By Laura Fredericks, Daily Nexus, May 4, 1976
Nearly 300 Goleta Valley residents attended last week’s Public Hearing on the proposed reopening of the motorcycle track on Los Carneros Road. The purpose of the hearing was to gather public opinion, not to make a decision on the issue. The views expressed will be used in making a recommendation for the City Council to vote on next week.
The lively meeting was chaired by Richard Johns of the City Recreation Department. His main concern seemed to be keeping order among the loud and often emotional participants. More than once he interrupted the meeting, warning the audience to “keep it civil.”
The panel sitting in the front of the auditorium included Joe Hanon of the Santa Barbara Community Services Department; Robert Turkington, who conducted sound tests at the track for the County Health Department; Kier Nash, a UCSB professor who is also chairman of the Off Roads Vehicle Advisory Committee; and Mike Pahos of the County Parks Department. Each member made a short presentation before the floor was opened to the public’s questions and statements.
In view of the number of helmets in hand, and the general audience reaction to the speakers, it was clear that the majority were in favor of re-opening the track.
Representing a typical attitude of the proponents was Tony Rays, a Santa Barbara resident who stated that “the fact is we want to race, and we have to have a place to race.” He agreed with Dr. Nash who said “the demand is not being met.” He also claimed that one out of every eight or nine houses in the state are now “bike owning.”
The opposition, mainly composed of Married Student’s Housing residents, directed the majority of their questions to the legitimacy of the sound tests conducted by Turkington. These residents reported that they had been constantly bothered by the noise before the track was officially closed two years ago.
One woman articulated their frustrating situation saying, “science tells us that it is not loud, but we know that it is loud.” Other residents questioned the environmental impact of the track and the possibility of finding another site.
Robert Turkington’s report on the noise tests he has conducted revealed a number of problems which hindered him. They used only a short time for the actual testing (4 hours), and interference in the form of wind and airplanes further disrupted their tests. His conclusion was that “you could hear it but it was not a jarring thing.”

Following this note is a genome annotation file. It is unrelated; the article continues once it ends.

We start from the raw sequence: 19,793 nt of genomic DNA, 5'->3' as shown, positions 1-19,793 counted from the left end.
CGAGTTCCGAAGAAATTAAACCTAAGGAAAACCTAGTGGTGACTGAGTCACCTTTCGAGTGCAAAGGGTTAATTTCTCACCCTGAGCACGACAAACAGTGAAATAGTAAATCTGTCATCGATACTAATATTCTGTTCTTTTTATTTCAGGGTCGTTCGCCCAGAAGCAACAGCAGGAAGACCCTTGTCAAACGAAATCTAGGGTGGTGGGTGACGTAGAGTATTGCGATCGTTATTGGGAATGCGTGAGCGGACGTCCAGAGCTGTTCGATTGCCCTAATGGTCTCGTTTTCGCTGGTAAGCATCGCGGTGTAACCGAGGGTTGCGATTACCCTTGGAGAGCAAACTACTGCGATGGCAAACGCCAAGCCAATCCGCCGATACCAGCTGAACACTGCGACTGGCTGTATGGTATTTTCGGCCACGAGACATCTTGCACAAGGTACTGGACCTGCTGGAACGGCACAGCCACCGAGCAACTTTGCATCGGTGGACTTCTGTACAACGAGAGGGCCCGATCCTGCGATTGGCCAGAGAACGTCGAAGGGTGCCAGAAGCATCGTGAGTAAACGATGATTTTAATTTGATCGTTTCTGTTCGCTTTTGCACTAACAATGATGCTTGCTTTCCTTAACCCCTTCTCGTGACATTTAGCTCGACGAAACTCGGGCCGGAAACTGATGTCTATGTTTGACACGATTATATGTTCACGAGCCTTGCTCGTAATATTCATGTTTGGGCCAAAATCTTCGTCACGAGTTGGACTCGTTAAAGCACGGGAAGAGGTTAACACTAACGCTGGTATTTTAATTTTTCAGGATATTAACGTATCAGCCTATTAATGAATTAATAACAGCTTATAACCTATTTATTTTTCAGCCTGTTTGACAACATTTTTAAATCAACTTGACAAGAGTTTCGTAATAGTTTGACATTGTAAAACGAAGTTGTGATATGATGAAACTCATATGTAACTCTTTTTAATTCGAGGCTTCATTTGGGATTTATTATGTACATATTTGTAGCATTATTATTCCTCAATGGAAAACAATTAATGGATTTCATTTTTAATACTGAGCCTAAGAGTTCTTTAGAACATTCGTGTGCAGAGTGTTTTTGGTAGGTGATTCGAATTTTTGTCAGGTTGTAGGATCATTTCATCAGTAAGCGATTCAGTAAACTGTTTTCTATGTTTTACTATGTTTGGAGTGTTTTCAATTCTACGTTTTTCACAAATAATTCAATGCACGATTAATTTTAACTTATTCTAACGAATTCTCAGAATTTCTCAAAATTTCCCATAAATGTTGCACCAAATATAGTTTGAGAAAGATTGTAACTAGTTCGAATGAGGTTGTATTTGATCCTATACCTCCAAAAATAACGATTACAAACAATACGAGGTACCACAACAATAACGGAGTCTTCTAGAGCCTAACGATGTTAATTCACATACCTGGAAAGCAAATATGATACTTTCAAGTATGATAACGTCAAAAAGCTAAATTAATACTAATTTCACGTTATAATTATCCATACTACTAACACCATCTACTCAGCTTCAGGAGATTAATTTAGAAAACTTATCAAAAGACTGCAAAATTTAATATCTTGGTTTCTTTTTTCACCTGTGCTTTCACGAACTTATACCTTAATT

Richard Johns claimed that a muffler control operation at the entrance of the facility would help bring down the noise level. It would guarantee compliance with state laws. He stated that the number of bikes running at any one time would be restricted to 25.
Mike Pahos also felt that the Los Carneros site “is a good one,” since it is already in the airport noise zone, and is small enough to discourage regional use.
The opponents were not pacified by the claims of the panel. One speaker asked Dr. Nash how he would feel “if a track were built 300 yards from his home.” Another MSH resident invited Mr. Turkington to spend a Sunday afternoon at their apartment during the races so that he could get “an accurate noise level reading.”
Speaking in behalf of the University, Vice-Chancellor Goodspeed admitted the need for a racing site but insisted that this need not be met in an environmentally harmful or abusive manner.
Three representatives from the Chumash Indian Tribe added an interesting element to the strong conflict of interests at the meeting. Their spokesman pointed out that the site had been their tribes’ ritual burial ground. Criticizing the lack of consideration given to the historical and religious significance of the land, he asked the silenced audience to “please consider our feelings and values and find another site.”
As the meeting continued it became increasingly obvious that no one opposed the motorcycles themselves. As one local high school teacher said, “Everyone agrees that we need a place.” According to the bikers the airport site is the only feasible place. According to the MSH residents the disturbance caused by racing at that site is intolerable.
One speaker pointed out that at the proposed site restrictions on the number of days riding is allowed, on the number of bikes allowed, and on the bikes themselves may prove to be such a nuisance that “it would be in the riders’ best interest to find a more agreeable site.”